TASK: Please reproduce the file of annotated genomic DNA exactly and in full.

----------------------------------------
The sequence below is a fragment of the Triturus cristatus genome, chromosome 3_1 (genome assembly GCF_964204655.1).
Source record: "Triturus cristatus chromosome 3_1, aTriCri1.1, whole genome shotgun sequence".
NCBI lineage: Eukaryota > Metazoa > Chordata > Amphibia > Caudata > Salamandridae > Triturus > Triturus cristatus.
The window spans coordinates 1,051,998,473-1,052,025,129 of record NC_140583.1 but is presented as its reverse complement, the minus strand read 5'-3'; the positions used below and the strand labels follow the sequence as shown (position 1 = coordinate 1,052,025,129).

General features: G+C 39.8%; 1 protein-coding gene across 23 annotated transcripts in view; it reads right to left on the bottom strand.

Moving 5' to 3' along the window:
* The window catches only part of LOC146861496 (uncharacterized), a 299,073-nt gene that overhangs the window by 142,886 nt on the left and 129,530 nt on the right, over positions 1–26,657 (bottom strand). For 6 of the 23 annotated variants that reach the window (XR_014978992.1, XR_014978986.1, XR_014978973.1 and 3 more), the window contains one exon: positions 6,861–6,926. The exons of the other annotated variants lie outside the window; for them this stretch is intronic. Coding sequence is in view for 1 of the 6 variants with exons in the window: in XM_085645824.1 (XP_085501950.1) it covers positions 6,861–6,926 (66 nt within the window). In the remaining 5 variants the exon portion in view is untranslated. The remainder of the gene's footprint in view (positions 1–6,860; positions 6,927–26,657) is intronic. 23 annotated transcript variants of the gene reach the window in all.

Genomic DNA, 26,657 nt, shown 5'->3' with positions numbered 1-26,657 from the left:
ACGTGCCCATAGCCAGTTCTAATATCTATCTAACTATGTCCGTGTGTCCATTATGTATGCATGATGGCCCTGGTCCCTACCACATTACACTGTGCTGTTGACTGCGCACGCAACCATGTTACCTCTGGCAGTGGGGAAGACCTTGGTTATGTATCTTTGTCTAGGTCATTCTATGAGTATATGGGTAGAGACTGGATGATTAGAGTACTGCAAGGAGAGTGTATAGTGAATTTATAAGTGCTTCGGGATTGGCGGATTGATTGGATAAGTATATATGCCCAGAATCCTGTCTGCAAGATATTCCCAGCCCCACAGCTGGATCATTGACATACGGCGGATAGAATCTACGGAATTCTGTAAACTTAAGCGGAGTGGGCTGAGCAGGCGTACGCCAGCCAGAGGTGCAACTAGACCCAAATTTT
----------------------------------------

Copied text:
The sequence below is a fragment of the Triturus cristatus genome, chromosome 3_1 (genome assembly GCF_964204655.1).
Source record: "Triturus cristatus chromosome 3_1, aTriCri1.1, whole genome shotgun sequence".
NCBI lineage: Eukaryota > Metazoa > Chordata > Amphibia > Caudata > Salamandridae > Triturus > Triturus cristatus.
The window spans coordinates 1,051,998,473-1,052,025,129 of record NC_140583.1 but is presented as its reverse complement, the minus strand read 5'-3'; the positions used below and the strand labels follow the sequence as shown (position 1 = coordinate 1,052,025,129).

General features: G+C 39.8%; 1 protein-coding gene across 23 annotated transcripts in view; it reads right to left on the bottom strand.

Moving 5' to 3' along the window:
* The window catches only part of LOC146861496 (uncharacterized), a 299,073-nt gene that overhangs the window by 142,886 nt on the left and 129,530 nt on the right, over positions 1–26,657 (bottom strand). For 6 of the 23 annotated variants that reach the window (XR_014978992.1, XR_014978986.1, XR_014978973.1 and 3 more), the window contains one exon: positions 6,861–6,926. The exons of the other annotated variants lie outside the window; for them this stretch is intronic. Coding sequence is in view for 1 of the 6 variants with exons in the window: in XM_085645824.1 (XP_085501950.1) it covers positions 6,861–6,926 (66 nt within the window). In the remaining 5 variants the exon portion in view is untranslated. The remainder of the gene's footprint in view (positions 1–6,860; positions 6,927–26,657) is intronic. 23 annotated transcript variants of the gene reach the window in all.

Genomic DNA, 26,657 nt, shown 5'->3' with positions numbered 1-26,657 from the left:
ACGTGCCCATAGCCAGTTCTAATATCTATCTAACTATGTCCGTGTGTCCATTATGTATGCATGATGGCCCTGGTCCCTACCACATTACACTGTGCTGTTGACTGCGCACGCAACCATGTTACCTCTGGCAGTGGGGAAGACCTTGGTTATGTATCTTTGTCTAGGTCATTCTATGAGTATATGGGTAGAGACTGGATGATTAGAGTACTGCAAGGAGAGTGTATAGTGAATTTATAAGTGCTTCGGGATTGGCGGATTGATTGGATAAGTATATATGCCCAGAATCCTGTCTGCAAGATATTCCCAGCCCCACAGCTGGATCATTGACATACGGCGGATAGAATCTACGGAATTCTGTAAACTTAAGCGGAGTGGGCTGAGCAGGCGTACGCCAGCCAGAGGTGCAACTAGACCCAAATTTT